Volunteer of the Month: Meals on Wheels of Eastern Onondaga County
by Mel Rubenstein
So, what is Meals on Wheels, and why is this service so important? A big thank you goes to Mary Ellen Kaier, executive director, for supplying the following information.
Kaier explains; “Our Meals on Wheels program began in 1974 as the FM Area Meals on Wheels. Initially, it delivered meals to a few homebound seniors from a church kitchen. Within a couple of years, we were well-established, using the kitchen within the Good Shepherd Lutheran Church in Fayetteville, where we remain today. We changed our name to FM-JD Area Meals on Wheels and covered Fayetteville, Manlius, Jamesville, Dewitt and part of Pompey. Over the years, we have expanded our service area and also incorporated an East Syracuse area program.”
This organization is now known as Meals on Wheels of Eastern Onondaga County and serves over 50,000 meals annually, delivering from Bridgeport to Tully. It offers two meals a day, one hot meal and one cold meal, Monday through Friday, and for the weekend offers frozen meals for delivery on Friday.
On average, 150 meals are prepared each day. Menus are created by registered dieticians within Onondaga County’s Office of Aging, but the food is prepared daily by a cook that works for the local Meals on Wheels organization.
“People residing in our service area in need of help are eligible for meal service, regardless of age, health or financial status,” Kaier said. “With the help of our volunteers and donors, we attempt to make our meals affordable for everyone. We offer a choice of two daily meal plans, currently priced per day at $5.75 and $7.75. Adults 60 and over may be eligible for a Wellness in Nutrition grant program through the county.”
The Meals on Wheels group normally uses at least 14 drivers each day, Monday through Friday, to make deliveries on assigned routes.
Most drivers are assigned the same route and drive one day a week. This means having a volunteer driver pool of at least 70 people to keep going.
Fortunately, many of the regular drivers are willing to volunteer on multiple days a week to substitute for other volunteers that are not available.
Dick Kelly is one of these drivers. Kelly, a Syracuse native, began driving for meals on Wheels after retiring, which he ahs done for 28 years.
That’s right, 28 years, and he is now 92 years old.
“I got involved with Meals on Wheels because I subbed for a friend who was wintering in Florida, and have been doing it ever since,” Kelly said. “Typically, some of the people I deliver to do not get to see or talk to anyone all week. So, I sit and talk to them for 10 to 15 minutes to see how their week was.”
Kelly’s family insisted that he stop driving for Meals on Wheels during the coronavirus epidemic because his age puts him at greater risk.
He is feeling a little down about not seeing his clients and is hopeful to resume as soon as possible.
There are other volunteers needed to support the drivers. For example, people like Todd Cross.
“I’ve enjoyed volunteering for them everyday since my employer, the Syracuse Crunch, has had us working remotely since March 12 and were happy to grant me time during the day to pitch in and help them out,” Cross said.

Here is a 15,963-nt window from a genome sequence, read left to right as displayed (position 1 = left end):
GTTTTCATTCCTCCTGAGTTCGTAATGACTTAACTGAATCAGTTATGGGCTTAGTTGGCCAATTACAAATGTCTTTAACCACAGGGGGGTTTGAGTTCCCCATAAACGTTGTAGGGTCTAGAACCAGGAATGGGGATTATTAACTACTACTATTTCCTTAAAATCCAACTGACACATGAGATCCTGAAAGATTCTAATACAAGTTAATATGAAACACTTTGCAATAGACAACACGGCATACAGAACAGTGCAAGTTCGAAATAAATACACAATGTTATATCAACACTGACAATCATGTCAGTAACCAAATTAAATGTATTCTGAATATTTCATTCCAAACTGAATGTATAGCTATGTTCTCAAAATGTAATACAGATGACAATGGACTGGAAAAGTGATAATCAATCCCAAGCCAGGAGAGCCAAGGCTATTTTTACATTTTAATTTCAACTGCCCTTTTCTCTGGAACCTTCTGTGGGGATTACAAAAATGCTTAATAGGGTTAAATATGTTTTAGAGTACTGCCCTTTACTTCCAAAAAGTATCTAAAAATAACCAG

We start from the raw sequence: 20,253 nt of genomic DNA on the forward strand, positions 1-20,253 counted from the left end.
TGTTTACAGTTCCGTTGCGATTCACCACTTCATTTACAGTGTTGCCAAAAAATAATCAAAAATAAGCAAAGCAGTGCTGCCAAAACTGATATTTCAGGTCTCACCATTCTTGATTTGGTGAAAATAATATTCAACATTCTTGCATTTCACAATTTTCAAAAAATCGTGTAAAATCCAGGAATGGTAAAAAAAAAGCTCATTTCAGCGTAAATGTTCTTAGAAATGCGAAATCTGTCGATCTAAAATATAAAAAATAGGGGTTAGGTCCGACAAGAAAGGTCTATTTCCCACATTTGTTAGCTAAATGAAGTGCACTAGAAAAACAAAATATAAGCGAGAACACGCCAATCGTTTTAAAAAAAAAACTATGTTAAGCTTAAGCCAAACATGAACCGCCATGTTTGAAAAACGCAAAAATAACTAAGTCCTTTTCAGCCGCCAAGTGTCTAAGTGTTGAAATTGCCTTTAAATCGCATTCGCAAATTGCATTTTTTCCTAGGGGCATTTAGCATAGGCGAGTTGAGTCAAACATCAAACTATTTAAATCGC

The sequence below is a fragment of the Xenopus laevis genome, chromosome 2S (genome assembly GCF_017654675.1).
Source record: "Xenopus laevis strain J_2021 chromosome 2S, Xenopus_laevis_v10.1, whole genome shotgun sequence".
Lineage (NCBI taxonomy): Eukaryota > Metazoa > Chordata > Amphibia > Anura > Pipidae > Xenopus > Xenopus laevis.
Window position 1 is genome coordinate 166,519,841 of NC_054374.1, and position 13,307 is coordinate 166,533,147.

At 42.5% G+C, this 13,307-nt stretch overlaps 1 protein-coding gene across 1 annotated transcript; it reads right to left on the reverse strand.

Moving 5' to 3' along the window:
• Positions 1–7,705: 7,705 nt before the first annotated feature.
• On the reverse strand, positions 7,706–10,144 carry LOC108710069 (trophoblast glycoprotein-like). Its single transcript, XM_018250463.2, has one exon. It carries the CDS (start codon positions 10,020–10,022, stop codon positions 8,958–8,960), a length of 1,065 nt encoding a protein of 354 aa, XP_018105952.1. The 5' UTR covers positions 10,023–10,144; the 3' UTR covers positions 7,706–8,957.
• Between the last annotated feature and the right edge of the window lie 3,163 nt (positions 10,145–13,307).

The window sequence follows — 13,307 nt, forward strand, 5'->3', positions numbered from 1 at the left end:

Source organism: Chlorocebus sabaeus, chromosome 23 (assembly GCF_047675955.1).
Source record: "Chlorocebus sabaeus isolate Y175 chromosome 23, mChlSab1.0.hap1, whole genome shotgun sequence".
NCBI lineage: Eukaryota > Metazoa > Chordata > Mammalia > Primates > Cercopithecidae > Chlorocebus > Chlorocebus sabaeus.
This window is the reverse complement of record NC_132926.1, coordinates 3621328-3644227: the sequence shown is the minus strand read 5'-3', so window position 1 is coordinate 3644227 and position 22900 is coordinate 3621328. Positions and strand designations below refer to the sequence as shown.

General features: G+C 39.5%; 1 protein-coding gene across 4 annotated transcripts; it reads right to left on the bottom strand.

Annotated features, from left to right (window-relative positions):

“I joined meals on wheels when the pandemic first put people on lockdown,” Catherine Hicock said. “I wanted to do something helpful and important. It’s humbling to be part of something that helps people in need. I’m so impressed at the dedication of all the volunteers and workers. I’m happy to help and enjoy the smiles that greet me when I deliver the food. My route takes me from Tully to LaFayette.”
Because of the pandemic the number of deliveries has risen over 25% and there is a need to expand the number of routes and therefore increase the number of drivers. Anyone interested in joining this great group of volunteer drivers, either regularly or short-term during this pandemic, should call the Volunteer Coordinator, Kate, at 315-627-8334.
“We provide an essential service to a vulnerable population,” Kaier said. “Our number one priority is to keep our clients and volunteers safe while continuing our mission throughout the shut-down. Due to COVID-19, we have changed a few protocols in keeping with the recommendations of the CDC and County Health Department. For example, the drivers are doing curb-side pickup at the Meals on Wheels facility, and the meals are delivered to the client’s door, or prearranged spot. The drivers still do a visual check on the client, albeit from at least 6 feet away. The increase in demand presents its own challenges because of its quickness and our limited resources, but so far, fortunately, we have had some dedicated folks rise to the occasion and have been able to keep up with the demand.”
Meals on Wheels of Eastern Onondaga County is a non-profit organization funded through donations, grants, and through direct payments for meals from clients or their insurance plans.
For donations contact Meals on Wheels of Eastern Onondaga County, P.O. Box 72 Manlius, NY 13104, 315 637-5446 or online: moweoc.com/donate.
To recommend someone with a stellar record of volunteering to be featured in this column contact Mel Rubenstein: [email protected] or call 315-682-7162.
Todd Cross and Catherine Hicock are among the many volunteers who give their time to Meals on Wheels of Eastern Onondaga County.
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